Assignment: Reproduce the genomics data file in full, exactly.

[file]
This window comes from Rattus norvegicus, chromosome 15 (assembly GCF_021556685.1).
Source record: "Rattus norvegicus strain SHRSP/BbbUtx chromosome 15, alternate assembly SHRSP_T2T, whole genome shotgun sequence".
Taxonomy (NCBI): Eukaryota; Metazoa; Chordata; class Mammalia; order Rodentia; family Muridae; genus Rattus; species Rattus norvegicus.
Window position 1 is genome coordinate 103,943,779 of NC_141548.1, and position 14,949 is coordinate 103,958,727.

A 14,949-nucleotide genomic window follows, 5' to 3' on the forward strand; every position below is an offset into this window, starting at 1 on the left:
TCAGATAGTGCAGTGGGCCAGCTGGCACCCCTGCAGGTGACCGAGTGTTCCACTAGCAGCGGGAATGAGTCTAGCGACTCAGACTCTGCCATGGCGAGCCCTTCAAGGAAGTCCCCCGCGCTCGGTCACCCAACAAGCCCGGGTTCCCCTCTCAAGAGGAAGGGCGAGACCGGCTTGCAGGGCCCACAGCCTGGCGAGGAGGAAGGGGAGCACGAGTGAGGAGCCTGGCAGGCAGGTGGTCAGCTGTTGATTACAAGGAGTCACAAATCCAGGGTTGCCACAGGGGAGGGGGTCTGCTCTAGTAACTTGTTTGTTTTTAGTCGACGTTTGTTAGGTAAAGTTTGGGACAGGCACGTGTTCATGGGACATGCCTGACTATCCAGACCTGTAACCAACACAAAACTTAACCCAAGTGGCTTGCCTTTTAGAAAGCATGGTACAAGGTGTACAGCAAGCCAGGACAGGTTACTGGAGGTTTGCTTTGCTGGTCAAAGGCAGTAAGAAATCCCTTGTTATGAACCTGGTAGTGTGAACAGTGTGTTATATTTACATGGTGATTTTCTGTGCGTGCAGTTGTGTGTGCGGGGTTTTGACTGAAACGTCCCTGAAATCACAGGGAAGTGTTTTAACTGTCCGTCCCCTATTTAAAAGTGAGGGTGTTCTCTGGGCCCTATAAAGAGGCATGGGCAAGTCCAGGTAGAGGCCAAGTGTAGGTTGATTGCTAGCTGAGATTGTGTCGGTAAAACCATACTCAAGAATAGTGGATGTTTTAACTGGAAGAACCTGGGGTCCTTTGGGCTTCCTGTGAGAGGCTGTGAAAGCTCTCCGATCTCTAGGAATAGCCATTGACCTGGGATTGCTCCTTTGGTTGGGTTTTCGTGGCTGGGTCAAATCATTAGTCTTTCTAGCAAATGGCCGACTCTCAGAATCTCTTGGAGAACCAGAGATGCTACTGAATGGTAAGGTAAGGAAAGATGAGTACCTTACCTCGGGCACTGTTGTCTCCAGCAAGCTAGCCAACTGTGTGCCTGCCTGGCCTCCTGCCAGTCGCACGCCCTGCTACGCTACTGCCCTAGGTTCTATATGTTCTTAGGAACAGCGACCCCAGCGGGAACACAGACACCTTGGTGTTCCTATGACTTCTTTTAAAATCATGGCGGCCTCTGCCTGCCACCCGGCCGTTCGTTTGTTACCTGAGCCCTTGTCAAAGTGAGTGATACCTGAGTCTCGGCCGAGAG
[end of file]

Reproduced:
This window comes from Rattus norvegicus, chromosome 15 (assembly GCF_021556685.1).
Source record: "Rattus norvegicus strain SHRSP/BbbUtx chromosome 15, alternate assembly SHRSP_T2T, whole genome shotgun sequence".
Taxonomy (NCBI): Eukaryota; Metazoa; Chordata; class Mammalia; order Rodentia; family Muridae; genus Rattus; species Rattus norvegicus.
Window position 1 is genome coordinate 103,943,779 of NC_141548.1, and position 14,949 is coordinate 103,958,727.

A 14,949-nucleotide genomic window follows, 5' to 3' on the forward strand; every position below is an offset into this window, starting at 1 on the left:
TCAGATAGTGCAGTGGGCCAGCTGGCACCCCTGCAGGTGACCGAGTGTTCCACTAGCAGCGGGAATGAGTCTAGCGACTCAGACTCTGCCATGGCGAGCCCTTCAAGGAAGTCCCCCGCGCTCGGTCACCCAACAAGCCCGGGTTCCCCTCTCAAGAGGAAGGGCGAGACCGGCTTGCAGGGCCCACAGCCTGGCGAGGAGGAAGGGGAGCACGAGTGAGGAGCCTGGCAGGCAGGTGGTCAGCTGTTGATTACAAGGAGTCACAAATCCAGGGTTGCCACAGGGGAGGGGGTCTGCTCTAGTAACTTGTTTGTTTTTAGTCGACGTTTGTTAGGTAAAGTTTGGGACAGGCACGTGTTCATGGGACATGCCTGACTATCCAGACCTGTAACCAACACAAAACTTAACCCAAGTGGCTTGCCTTTTAGAAAGCATGGTACAAGGTGTACAGCAAGCCAGGACAGGTTACTGGAGGTTTGCTTTGCTGGTCAAAGGCAGTAAGAAATCCCTTGTTATGAACCTGGTAGTGTGAACAGTGTGTTATATTTACATGGTGATTTTCTGTGCGTGCAGTTGTGTGTGCGGGGTTTTGACTGAAACGTCCCTGAAATCACAGGGAAGTGTTTTAACTGTCCGTCCCCTATTTAAAAGTGAGGGTGTTCTCTGGGCCCTATAAAGAGGCATGGGCAAGTCCAGGTAGAGGCCAAGTGTAGGTTGATTGCTAGCTGAGATTGTGTCGGTAAAACCATACTCAAGAATAGTGGATGTTTTAACTGGAAGAACCTGGGGTCCTTTGGGCTTCCTGTGAGAGGCTGTGAAAGCTCTCCGATCTCTAGGAATAGCCATTGACCTGGGATTGCTCCTTTGGTTGGGTTTTCGTGGCTGGGTCAAATCATTAGTCTTTCTAGCAAATGGCCGACTCTCAGAATCTCTTGGAGAACCAGAGATGCTACTGAATGGTAAGGTAAGGAAAGATGAGTACCTTACCTCGGGCACTGTTGTCTCCAGCAAGCTAGCCAACTGTGTGCCTGCCTGGCCTCCTGCCAGTCGCACGCCCTGCTACGCTACTGCCCTAGGTTCTATATGTTCTTAGGAACAGCGACCCCAGCGGGAACACAGACACCTTGGTGTTCCTATGACTTCTTTTAAAATCATGGCGGCCTCTGCCTGCCACCCGGCCGTTCGTTTGTTACCTGAGCCCTTGTCAAAGTGAGTGATACCTGAGTCTCGGCCGAGAG